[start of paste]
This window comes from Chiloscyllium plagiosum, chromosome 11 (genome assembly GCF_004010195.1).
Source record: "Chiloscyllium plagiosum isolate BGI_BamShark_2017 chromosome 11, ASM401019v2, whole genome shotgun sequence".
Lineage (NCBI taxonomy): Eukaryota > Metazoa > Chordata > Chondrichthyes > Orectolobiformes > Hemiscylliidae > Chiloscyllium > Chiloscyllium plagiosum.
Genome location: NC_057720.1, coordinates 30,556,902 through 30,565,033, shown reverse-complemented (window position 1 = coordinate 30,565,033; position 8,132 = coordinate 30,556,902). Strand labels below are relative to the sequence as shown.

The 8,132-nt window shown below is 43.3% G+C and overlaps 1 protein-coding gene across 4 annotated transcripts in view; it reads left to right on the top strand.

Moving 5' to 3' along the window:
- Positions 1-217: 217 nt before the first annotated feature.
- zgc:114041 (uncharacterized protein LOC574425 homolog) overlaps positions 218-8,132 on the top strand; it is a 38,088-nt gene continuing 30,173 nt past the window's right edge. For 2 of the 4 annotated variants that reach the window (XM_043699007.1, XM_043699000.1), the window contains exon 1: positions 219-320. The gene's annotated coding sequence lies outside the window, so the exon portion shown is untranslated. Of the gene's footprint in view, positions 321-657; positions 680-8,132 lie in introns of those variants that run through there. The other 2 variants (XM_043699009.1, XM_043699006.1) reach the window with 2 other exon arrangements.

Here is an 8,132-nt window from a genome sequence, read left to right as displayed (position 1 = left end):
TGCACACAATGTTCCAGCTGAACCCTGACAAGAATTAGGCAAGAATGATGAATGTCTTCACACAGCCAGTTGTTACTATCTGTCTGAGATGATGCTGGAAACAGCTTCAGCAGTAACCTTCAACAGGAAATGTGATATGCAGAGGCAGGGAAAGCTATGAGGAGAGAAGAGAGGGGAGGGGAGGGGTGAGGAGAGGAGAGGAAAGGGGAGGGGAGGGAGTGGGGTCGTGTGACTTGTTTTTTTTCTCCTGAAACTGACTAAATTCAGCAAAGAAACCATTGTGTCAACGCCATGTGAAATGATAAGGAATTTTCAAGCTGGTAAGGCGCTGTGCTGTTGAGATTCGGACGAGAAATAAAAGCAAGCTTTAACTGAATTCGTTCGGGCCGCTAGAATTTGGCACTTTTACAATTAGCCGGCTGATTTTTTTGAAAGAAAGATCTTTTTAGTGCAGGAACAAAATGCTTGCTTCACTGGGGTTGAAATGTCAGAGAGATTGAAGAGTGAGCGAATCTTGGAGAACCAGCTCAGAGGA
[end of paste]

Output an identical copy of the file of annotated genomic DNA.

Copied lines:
This window comes from Chiloscyllium plagiosum, chromosome 11 (genome assembly GCF_004010195.1).
Source record: "Chiloscyllium plagiosum isolate BGI_BamShark_2017 chromosome 11, ASM401019v2, whole genome shotgun sequence".
Lineage (NCBI taxonomy): Eukaryota > Metazoa > Chordata > Chondrichthyes > Orectolobiformes > Hemiscylliidae > Chiloscyllium > Chiloscyllium plagiosum.
Genome location: NC_057720.1, coordinates 30,556,902 through 30,565,033, shown reverse-complemented (window position 1 = coordinate 30,565,033; position 8,132 = coordinate 30,556,902). Strand labels below are relative to the sequence as shown.

The 8,132-nt window shown below is 43.3% G+C and overlaps 1 protein-coding gene across 4 annotated transcripts in view; it reads left to right on the top strand.

Moving 5' to 3' along the window:
- Positions 1-217: 217 nt before the first annotated feature.
- zgc:114041 (uncharacterized protein LOC574425 homolog) overlaps positions 218-8,132 on the top strand; it is a 38,088-nt gene continuing 30,173 nt past the window's right edge. For 2 of the 4 annotated variants that reach the window (XM_043699007.1, XM_043699000.1), the window contains exon 1: positions 219-320. The gene's annotated coding sequence lies outside the window, so the exon portion shown is untranslated. Of the gene's footprint in view, positions 321-657; positions 680-8,132 lie in introns of those variants that run through there. The other 2 variants (XM_043699009.1, XM_043699006.1) reach the window with 2 other exon arrangements.

Here is an 8,132-nt window from a genome sequence, read left to right as displayed (position 1 = left end):
TGCACACAATGTTCCAGCTGAACCCTGACAAGAATTAGGCAAGAATGATGAATGTCTTCACACAGCCAGTTGTTACTATCTGTCTGAGATGATGCTGGAAACAGCTTCAGCAGTAACCTTCAACAGGAAATGTGATATGCAGAGGCAGGGAAAGCTATGAGGAGAGAAGAGAGGGGAGGGGAGGGGTGAGGAGAGGAGAGGAAAGGGGAGGGGAGGGAGTGGGGTCGTGTGACTTGTTTTTTTTCTCCTGAAACTGACTAAATTCAGCAAAGAAACCATTGTGTCAACGCCATGTGAAATGATAAGGAATTTTCAAGCTGGTAAGGCGCTGTGCTGTTGAGATTCGGACGAGAAATAAAAGCAAGCTTTAACTGAATTCGTTCGGGCCGCTAGAATTTGGCACTTTTACAATTAGCCGGCTGATTTTTTTGAAAGAAAGATCTTTTTAGTGCAGGAACAAAATGCTTGCTTCACTGGGGTTGAAATGTCAGAGAGATTGAAGAGTGAGCGAATCTTGGAGAACCAGCTCAGAGGA